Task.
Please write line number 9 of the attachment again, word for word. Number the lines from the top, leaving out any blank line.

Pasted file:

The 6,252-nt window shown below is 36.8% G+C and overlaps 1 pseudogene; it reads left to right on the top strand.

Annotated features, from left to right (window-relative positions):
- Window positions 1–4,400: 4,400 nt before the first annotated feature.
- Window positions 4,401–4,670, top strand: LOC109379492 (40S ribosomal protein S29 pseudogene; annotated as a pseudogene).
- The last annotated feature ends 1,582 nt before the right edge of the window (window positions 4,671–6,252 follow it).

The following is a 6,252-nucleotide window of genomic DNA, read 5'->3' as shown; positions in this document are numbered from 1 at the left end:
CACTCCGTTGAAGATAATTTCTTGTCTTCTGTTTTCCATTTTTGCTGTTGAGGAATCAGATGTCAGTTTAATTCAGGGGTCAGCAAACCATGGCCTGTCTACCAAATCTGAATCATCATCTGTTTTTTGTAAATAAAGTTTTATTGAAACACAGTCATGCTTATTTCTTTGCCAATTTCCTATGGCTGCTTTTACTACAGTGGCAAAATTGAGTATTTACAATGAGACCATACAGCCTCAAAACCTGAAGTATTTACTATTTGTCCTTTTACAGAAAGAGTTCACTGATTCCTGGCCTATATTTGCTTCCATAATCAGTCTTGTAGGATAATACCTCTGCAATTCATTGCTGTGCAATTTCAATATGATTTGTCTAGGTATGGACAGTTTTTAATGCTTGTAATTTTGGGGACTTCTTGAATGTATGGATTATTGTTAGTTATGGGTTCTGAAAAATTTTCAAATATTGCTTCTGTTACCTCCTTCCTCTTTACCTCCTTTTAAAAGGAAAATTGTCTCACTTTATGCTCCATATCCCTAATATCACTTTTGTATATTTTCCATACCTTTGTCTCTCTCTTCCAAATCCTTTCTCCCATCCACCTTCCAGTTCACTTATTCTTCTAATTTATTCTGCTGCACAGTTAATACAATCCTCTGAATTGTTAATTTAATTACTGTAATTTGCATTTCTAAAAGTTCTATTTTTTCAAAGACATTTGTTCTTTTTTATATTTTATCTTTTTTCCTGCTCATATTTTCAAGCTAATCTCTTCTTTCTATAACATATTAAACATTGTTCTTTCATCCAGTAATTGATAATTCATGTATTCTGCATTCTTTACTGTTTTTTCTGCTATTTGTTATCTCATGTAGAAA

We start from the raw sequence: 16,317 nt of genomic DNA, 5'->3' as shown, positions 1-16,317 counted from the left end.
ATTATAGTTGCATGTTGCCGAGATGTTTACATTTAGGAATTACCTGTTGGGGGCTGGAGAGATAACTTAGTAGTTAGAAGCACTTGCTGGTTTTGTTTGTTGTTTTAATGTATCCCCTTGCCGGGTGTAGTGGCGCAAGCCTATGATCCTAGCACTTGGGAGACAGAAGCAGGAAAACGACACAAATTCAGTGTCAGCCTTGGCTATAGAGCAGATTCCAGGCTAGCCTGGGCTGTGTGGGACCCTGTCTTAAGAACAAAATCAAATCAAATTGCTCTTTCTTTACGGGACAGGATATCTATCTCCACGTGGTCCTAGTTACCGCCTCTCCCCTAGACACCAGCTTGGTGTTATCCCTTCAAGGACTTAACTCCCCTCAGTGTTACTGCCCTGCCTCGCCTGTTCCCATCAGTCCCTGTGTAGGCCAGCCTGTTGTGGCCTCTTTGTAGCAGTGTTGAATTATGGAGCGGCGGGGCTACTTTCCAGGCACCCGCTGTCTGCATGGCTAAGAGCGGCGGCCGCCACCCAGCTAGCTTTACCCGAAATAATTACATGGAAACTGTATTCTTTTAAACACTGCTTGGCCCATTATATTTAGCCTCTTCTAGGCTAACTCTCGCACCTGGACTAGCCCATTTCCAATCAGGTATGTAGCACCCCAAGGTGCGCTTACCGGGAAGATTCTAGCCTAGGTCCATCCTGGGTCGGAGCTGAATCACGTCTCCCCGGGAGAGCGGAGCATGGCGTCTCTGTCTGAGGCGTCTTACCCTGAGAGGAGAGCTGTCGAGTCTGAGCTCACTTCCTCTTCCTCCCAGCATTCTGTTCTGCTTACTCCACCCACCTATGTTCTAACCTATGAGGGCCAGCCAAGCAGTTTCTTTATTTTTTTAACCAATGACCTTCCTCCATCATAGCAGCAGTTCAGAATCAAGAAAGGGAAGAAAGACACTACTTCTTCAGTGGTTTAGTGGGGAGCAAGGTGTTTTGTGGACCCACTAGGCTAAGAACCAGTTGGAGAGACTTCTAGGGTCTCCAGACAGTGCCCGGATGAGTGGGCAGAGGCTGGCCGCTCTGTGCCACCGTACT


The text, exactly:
ATTATAGTTGCATGTTGCCGAGATGTTTACATTTAGGAATTACCTGTTGGGGGCTGGAGAGATAACTTAGTAGTTAGAAGCACTTGCTGGTTTTGTTTGTTGTTTTAATGTATCCCCTTGCCGGGTGTAGTGGCGCAAGCCTATGATCCTAGCACTTGGGAGACAGAAGCAGGAAAACGACACAAATTCAGTGTCAGCCTTGGCTATAGAGCAGATTCCAGGCTAGCCTGGGCTGTGTGGGACCCTGTCTTAAGAACAAAATCAAATCAAATTGCTCTTTCTTTACGGGACAGGATATCTATCTCCACGTGGTCCTAGTTACCGCCTCTCCCCTAGACACCAGCTTGGTGTTATCCCTTCAAGGACTTAACTCCCCTCAGTGTTACTGCCCTGCCTCGCCTGTTCCCATCAGTCCCTGTGTAGGCCAGCCTGTTGTGGCCTCTTTGTAGCAGTGTTGAATTATGGAGCGGCGGGGCTACTTTCCAGGCACCCGCTGTCTGCATGGCTAAGAGCGGCGGCCGCCACCCAGCTAGCTTTACCCGAAATAATTACATGGAAACTGTATTCTTTTAAACACTGCTTGGCCCATTATATTTAGCCTCTTCTAGGCTAACTCTCGCACCTGGACTAGCCCATTTCCAATCAGGTATGTAGCACCCCAAGGTGCGCTTACCGGGAAGATTCTAGCCTAGGTCCATCCTGGGTCGGAGCTGAATCACGTCTCCCCGGGAGAGCGGAGCATGGCGTCTCTGTCTGAGGCGTCTTACCCTGAGAGGAGAGCTGTCGAGTCTGAGCTCACTTCCTCTTCCTCCCAGCATTCTGTTCTGCTTACTCCACCCACCTATGTTCTAACCTATGAGGGCCAGCCAAGCAGTTTCTTTATTTTTTTAACCAATGACCTTCCTCCATCATAGCAGCAGTTCAGAATCAAGAAAGGGAAGAAAGACACTACTTCTTCAGTGGTTTAGTGGGGAGCAAGGTGTTTTGTGGACCCACTAGGCTAAGAACCAGTTGGAGAGACTTCTAGGGTCTCCAGACAGTGCCCGGATGAGTGGGCAGAGGCTGGCCGCTCTGTGCCACCGTACT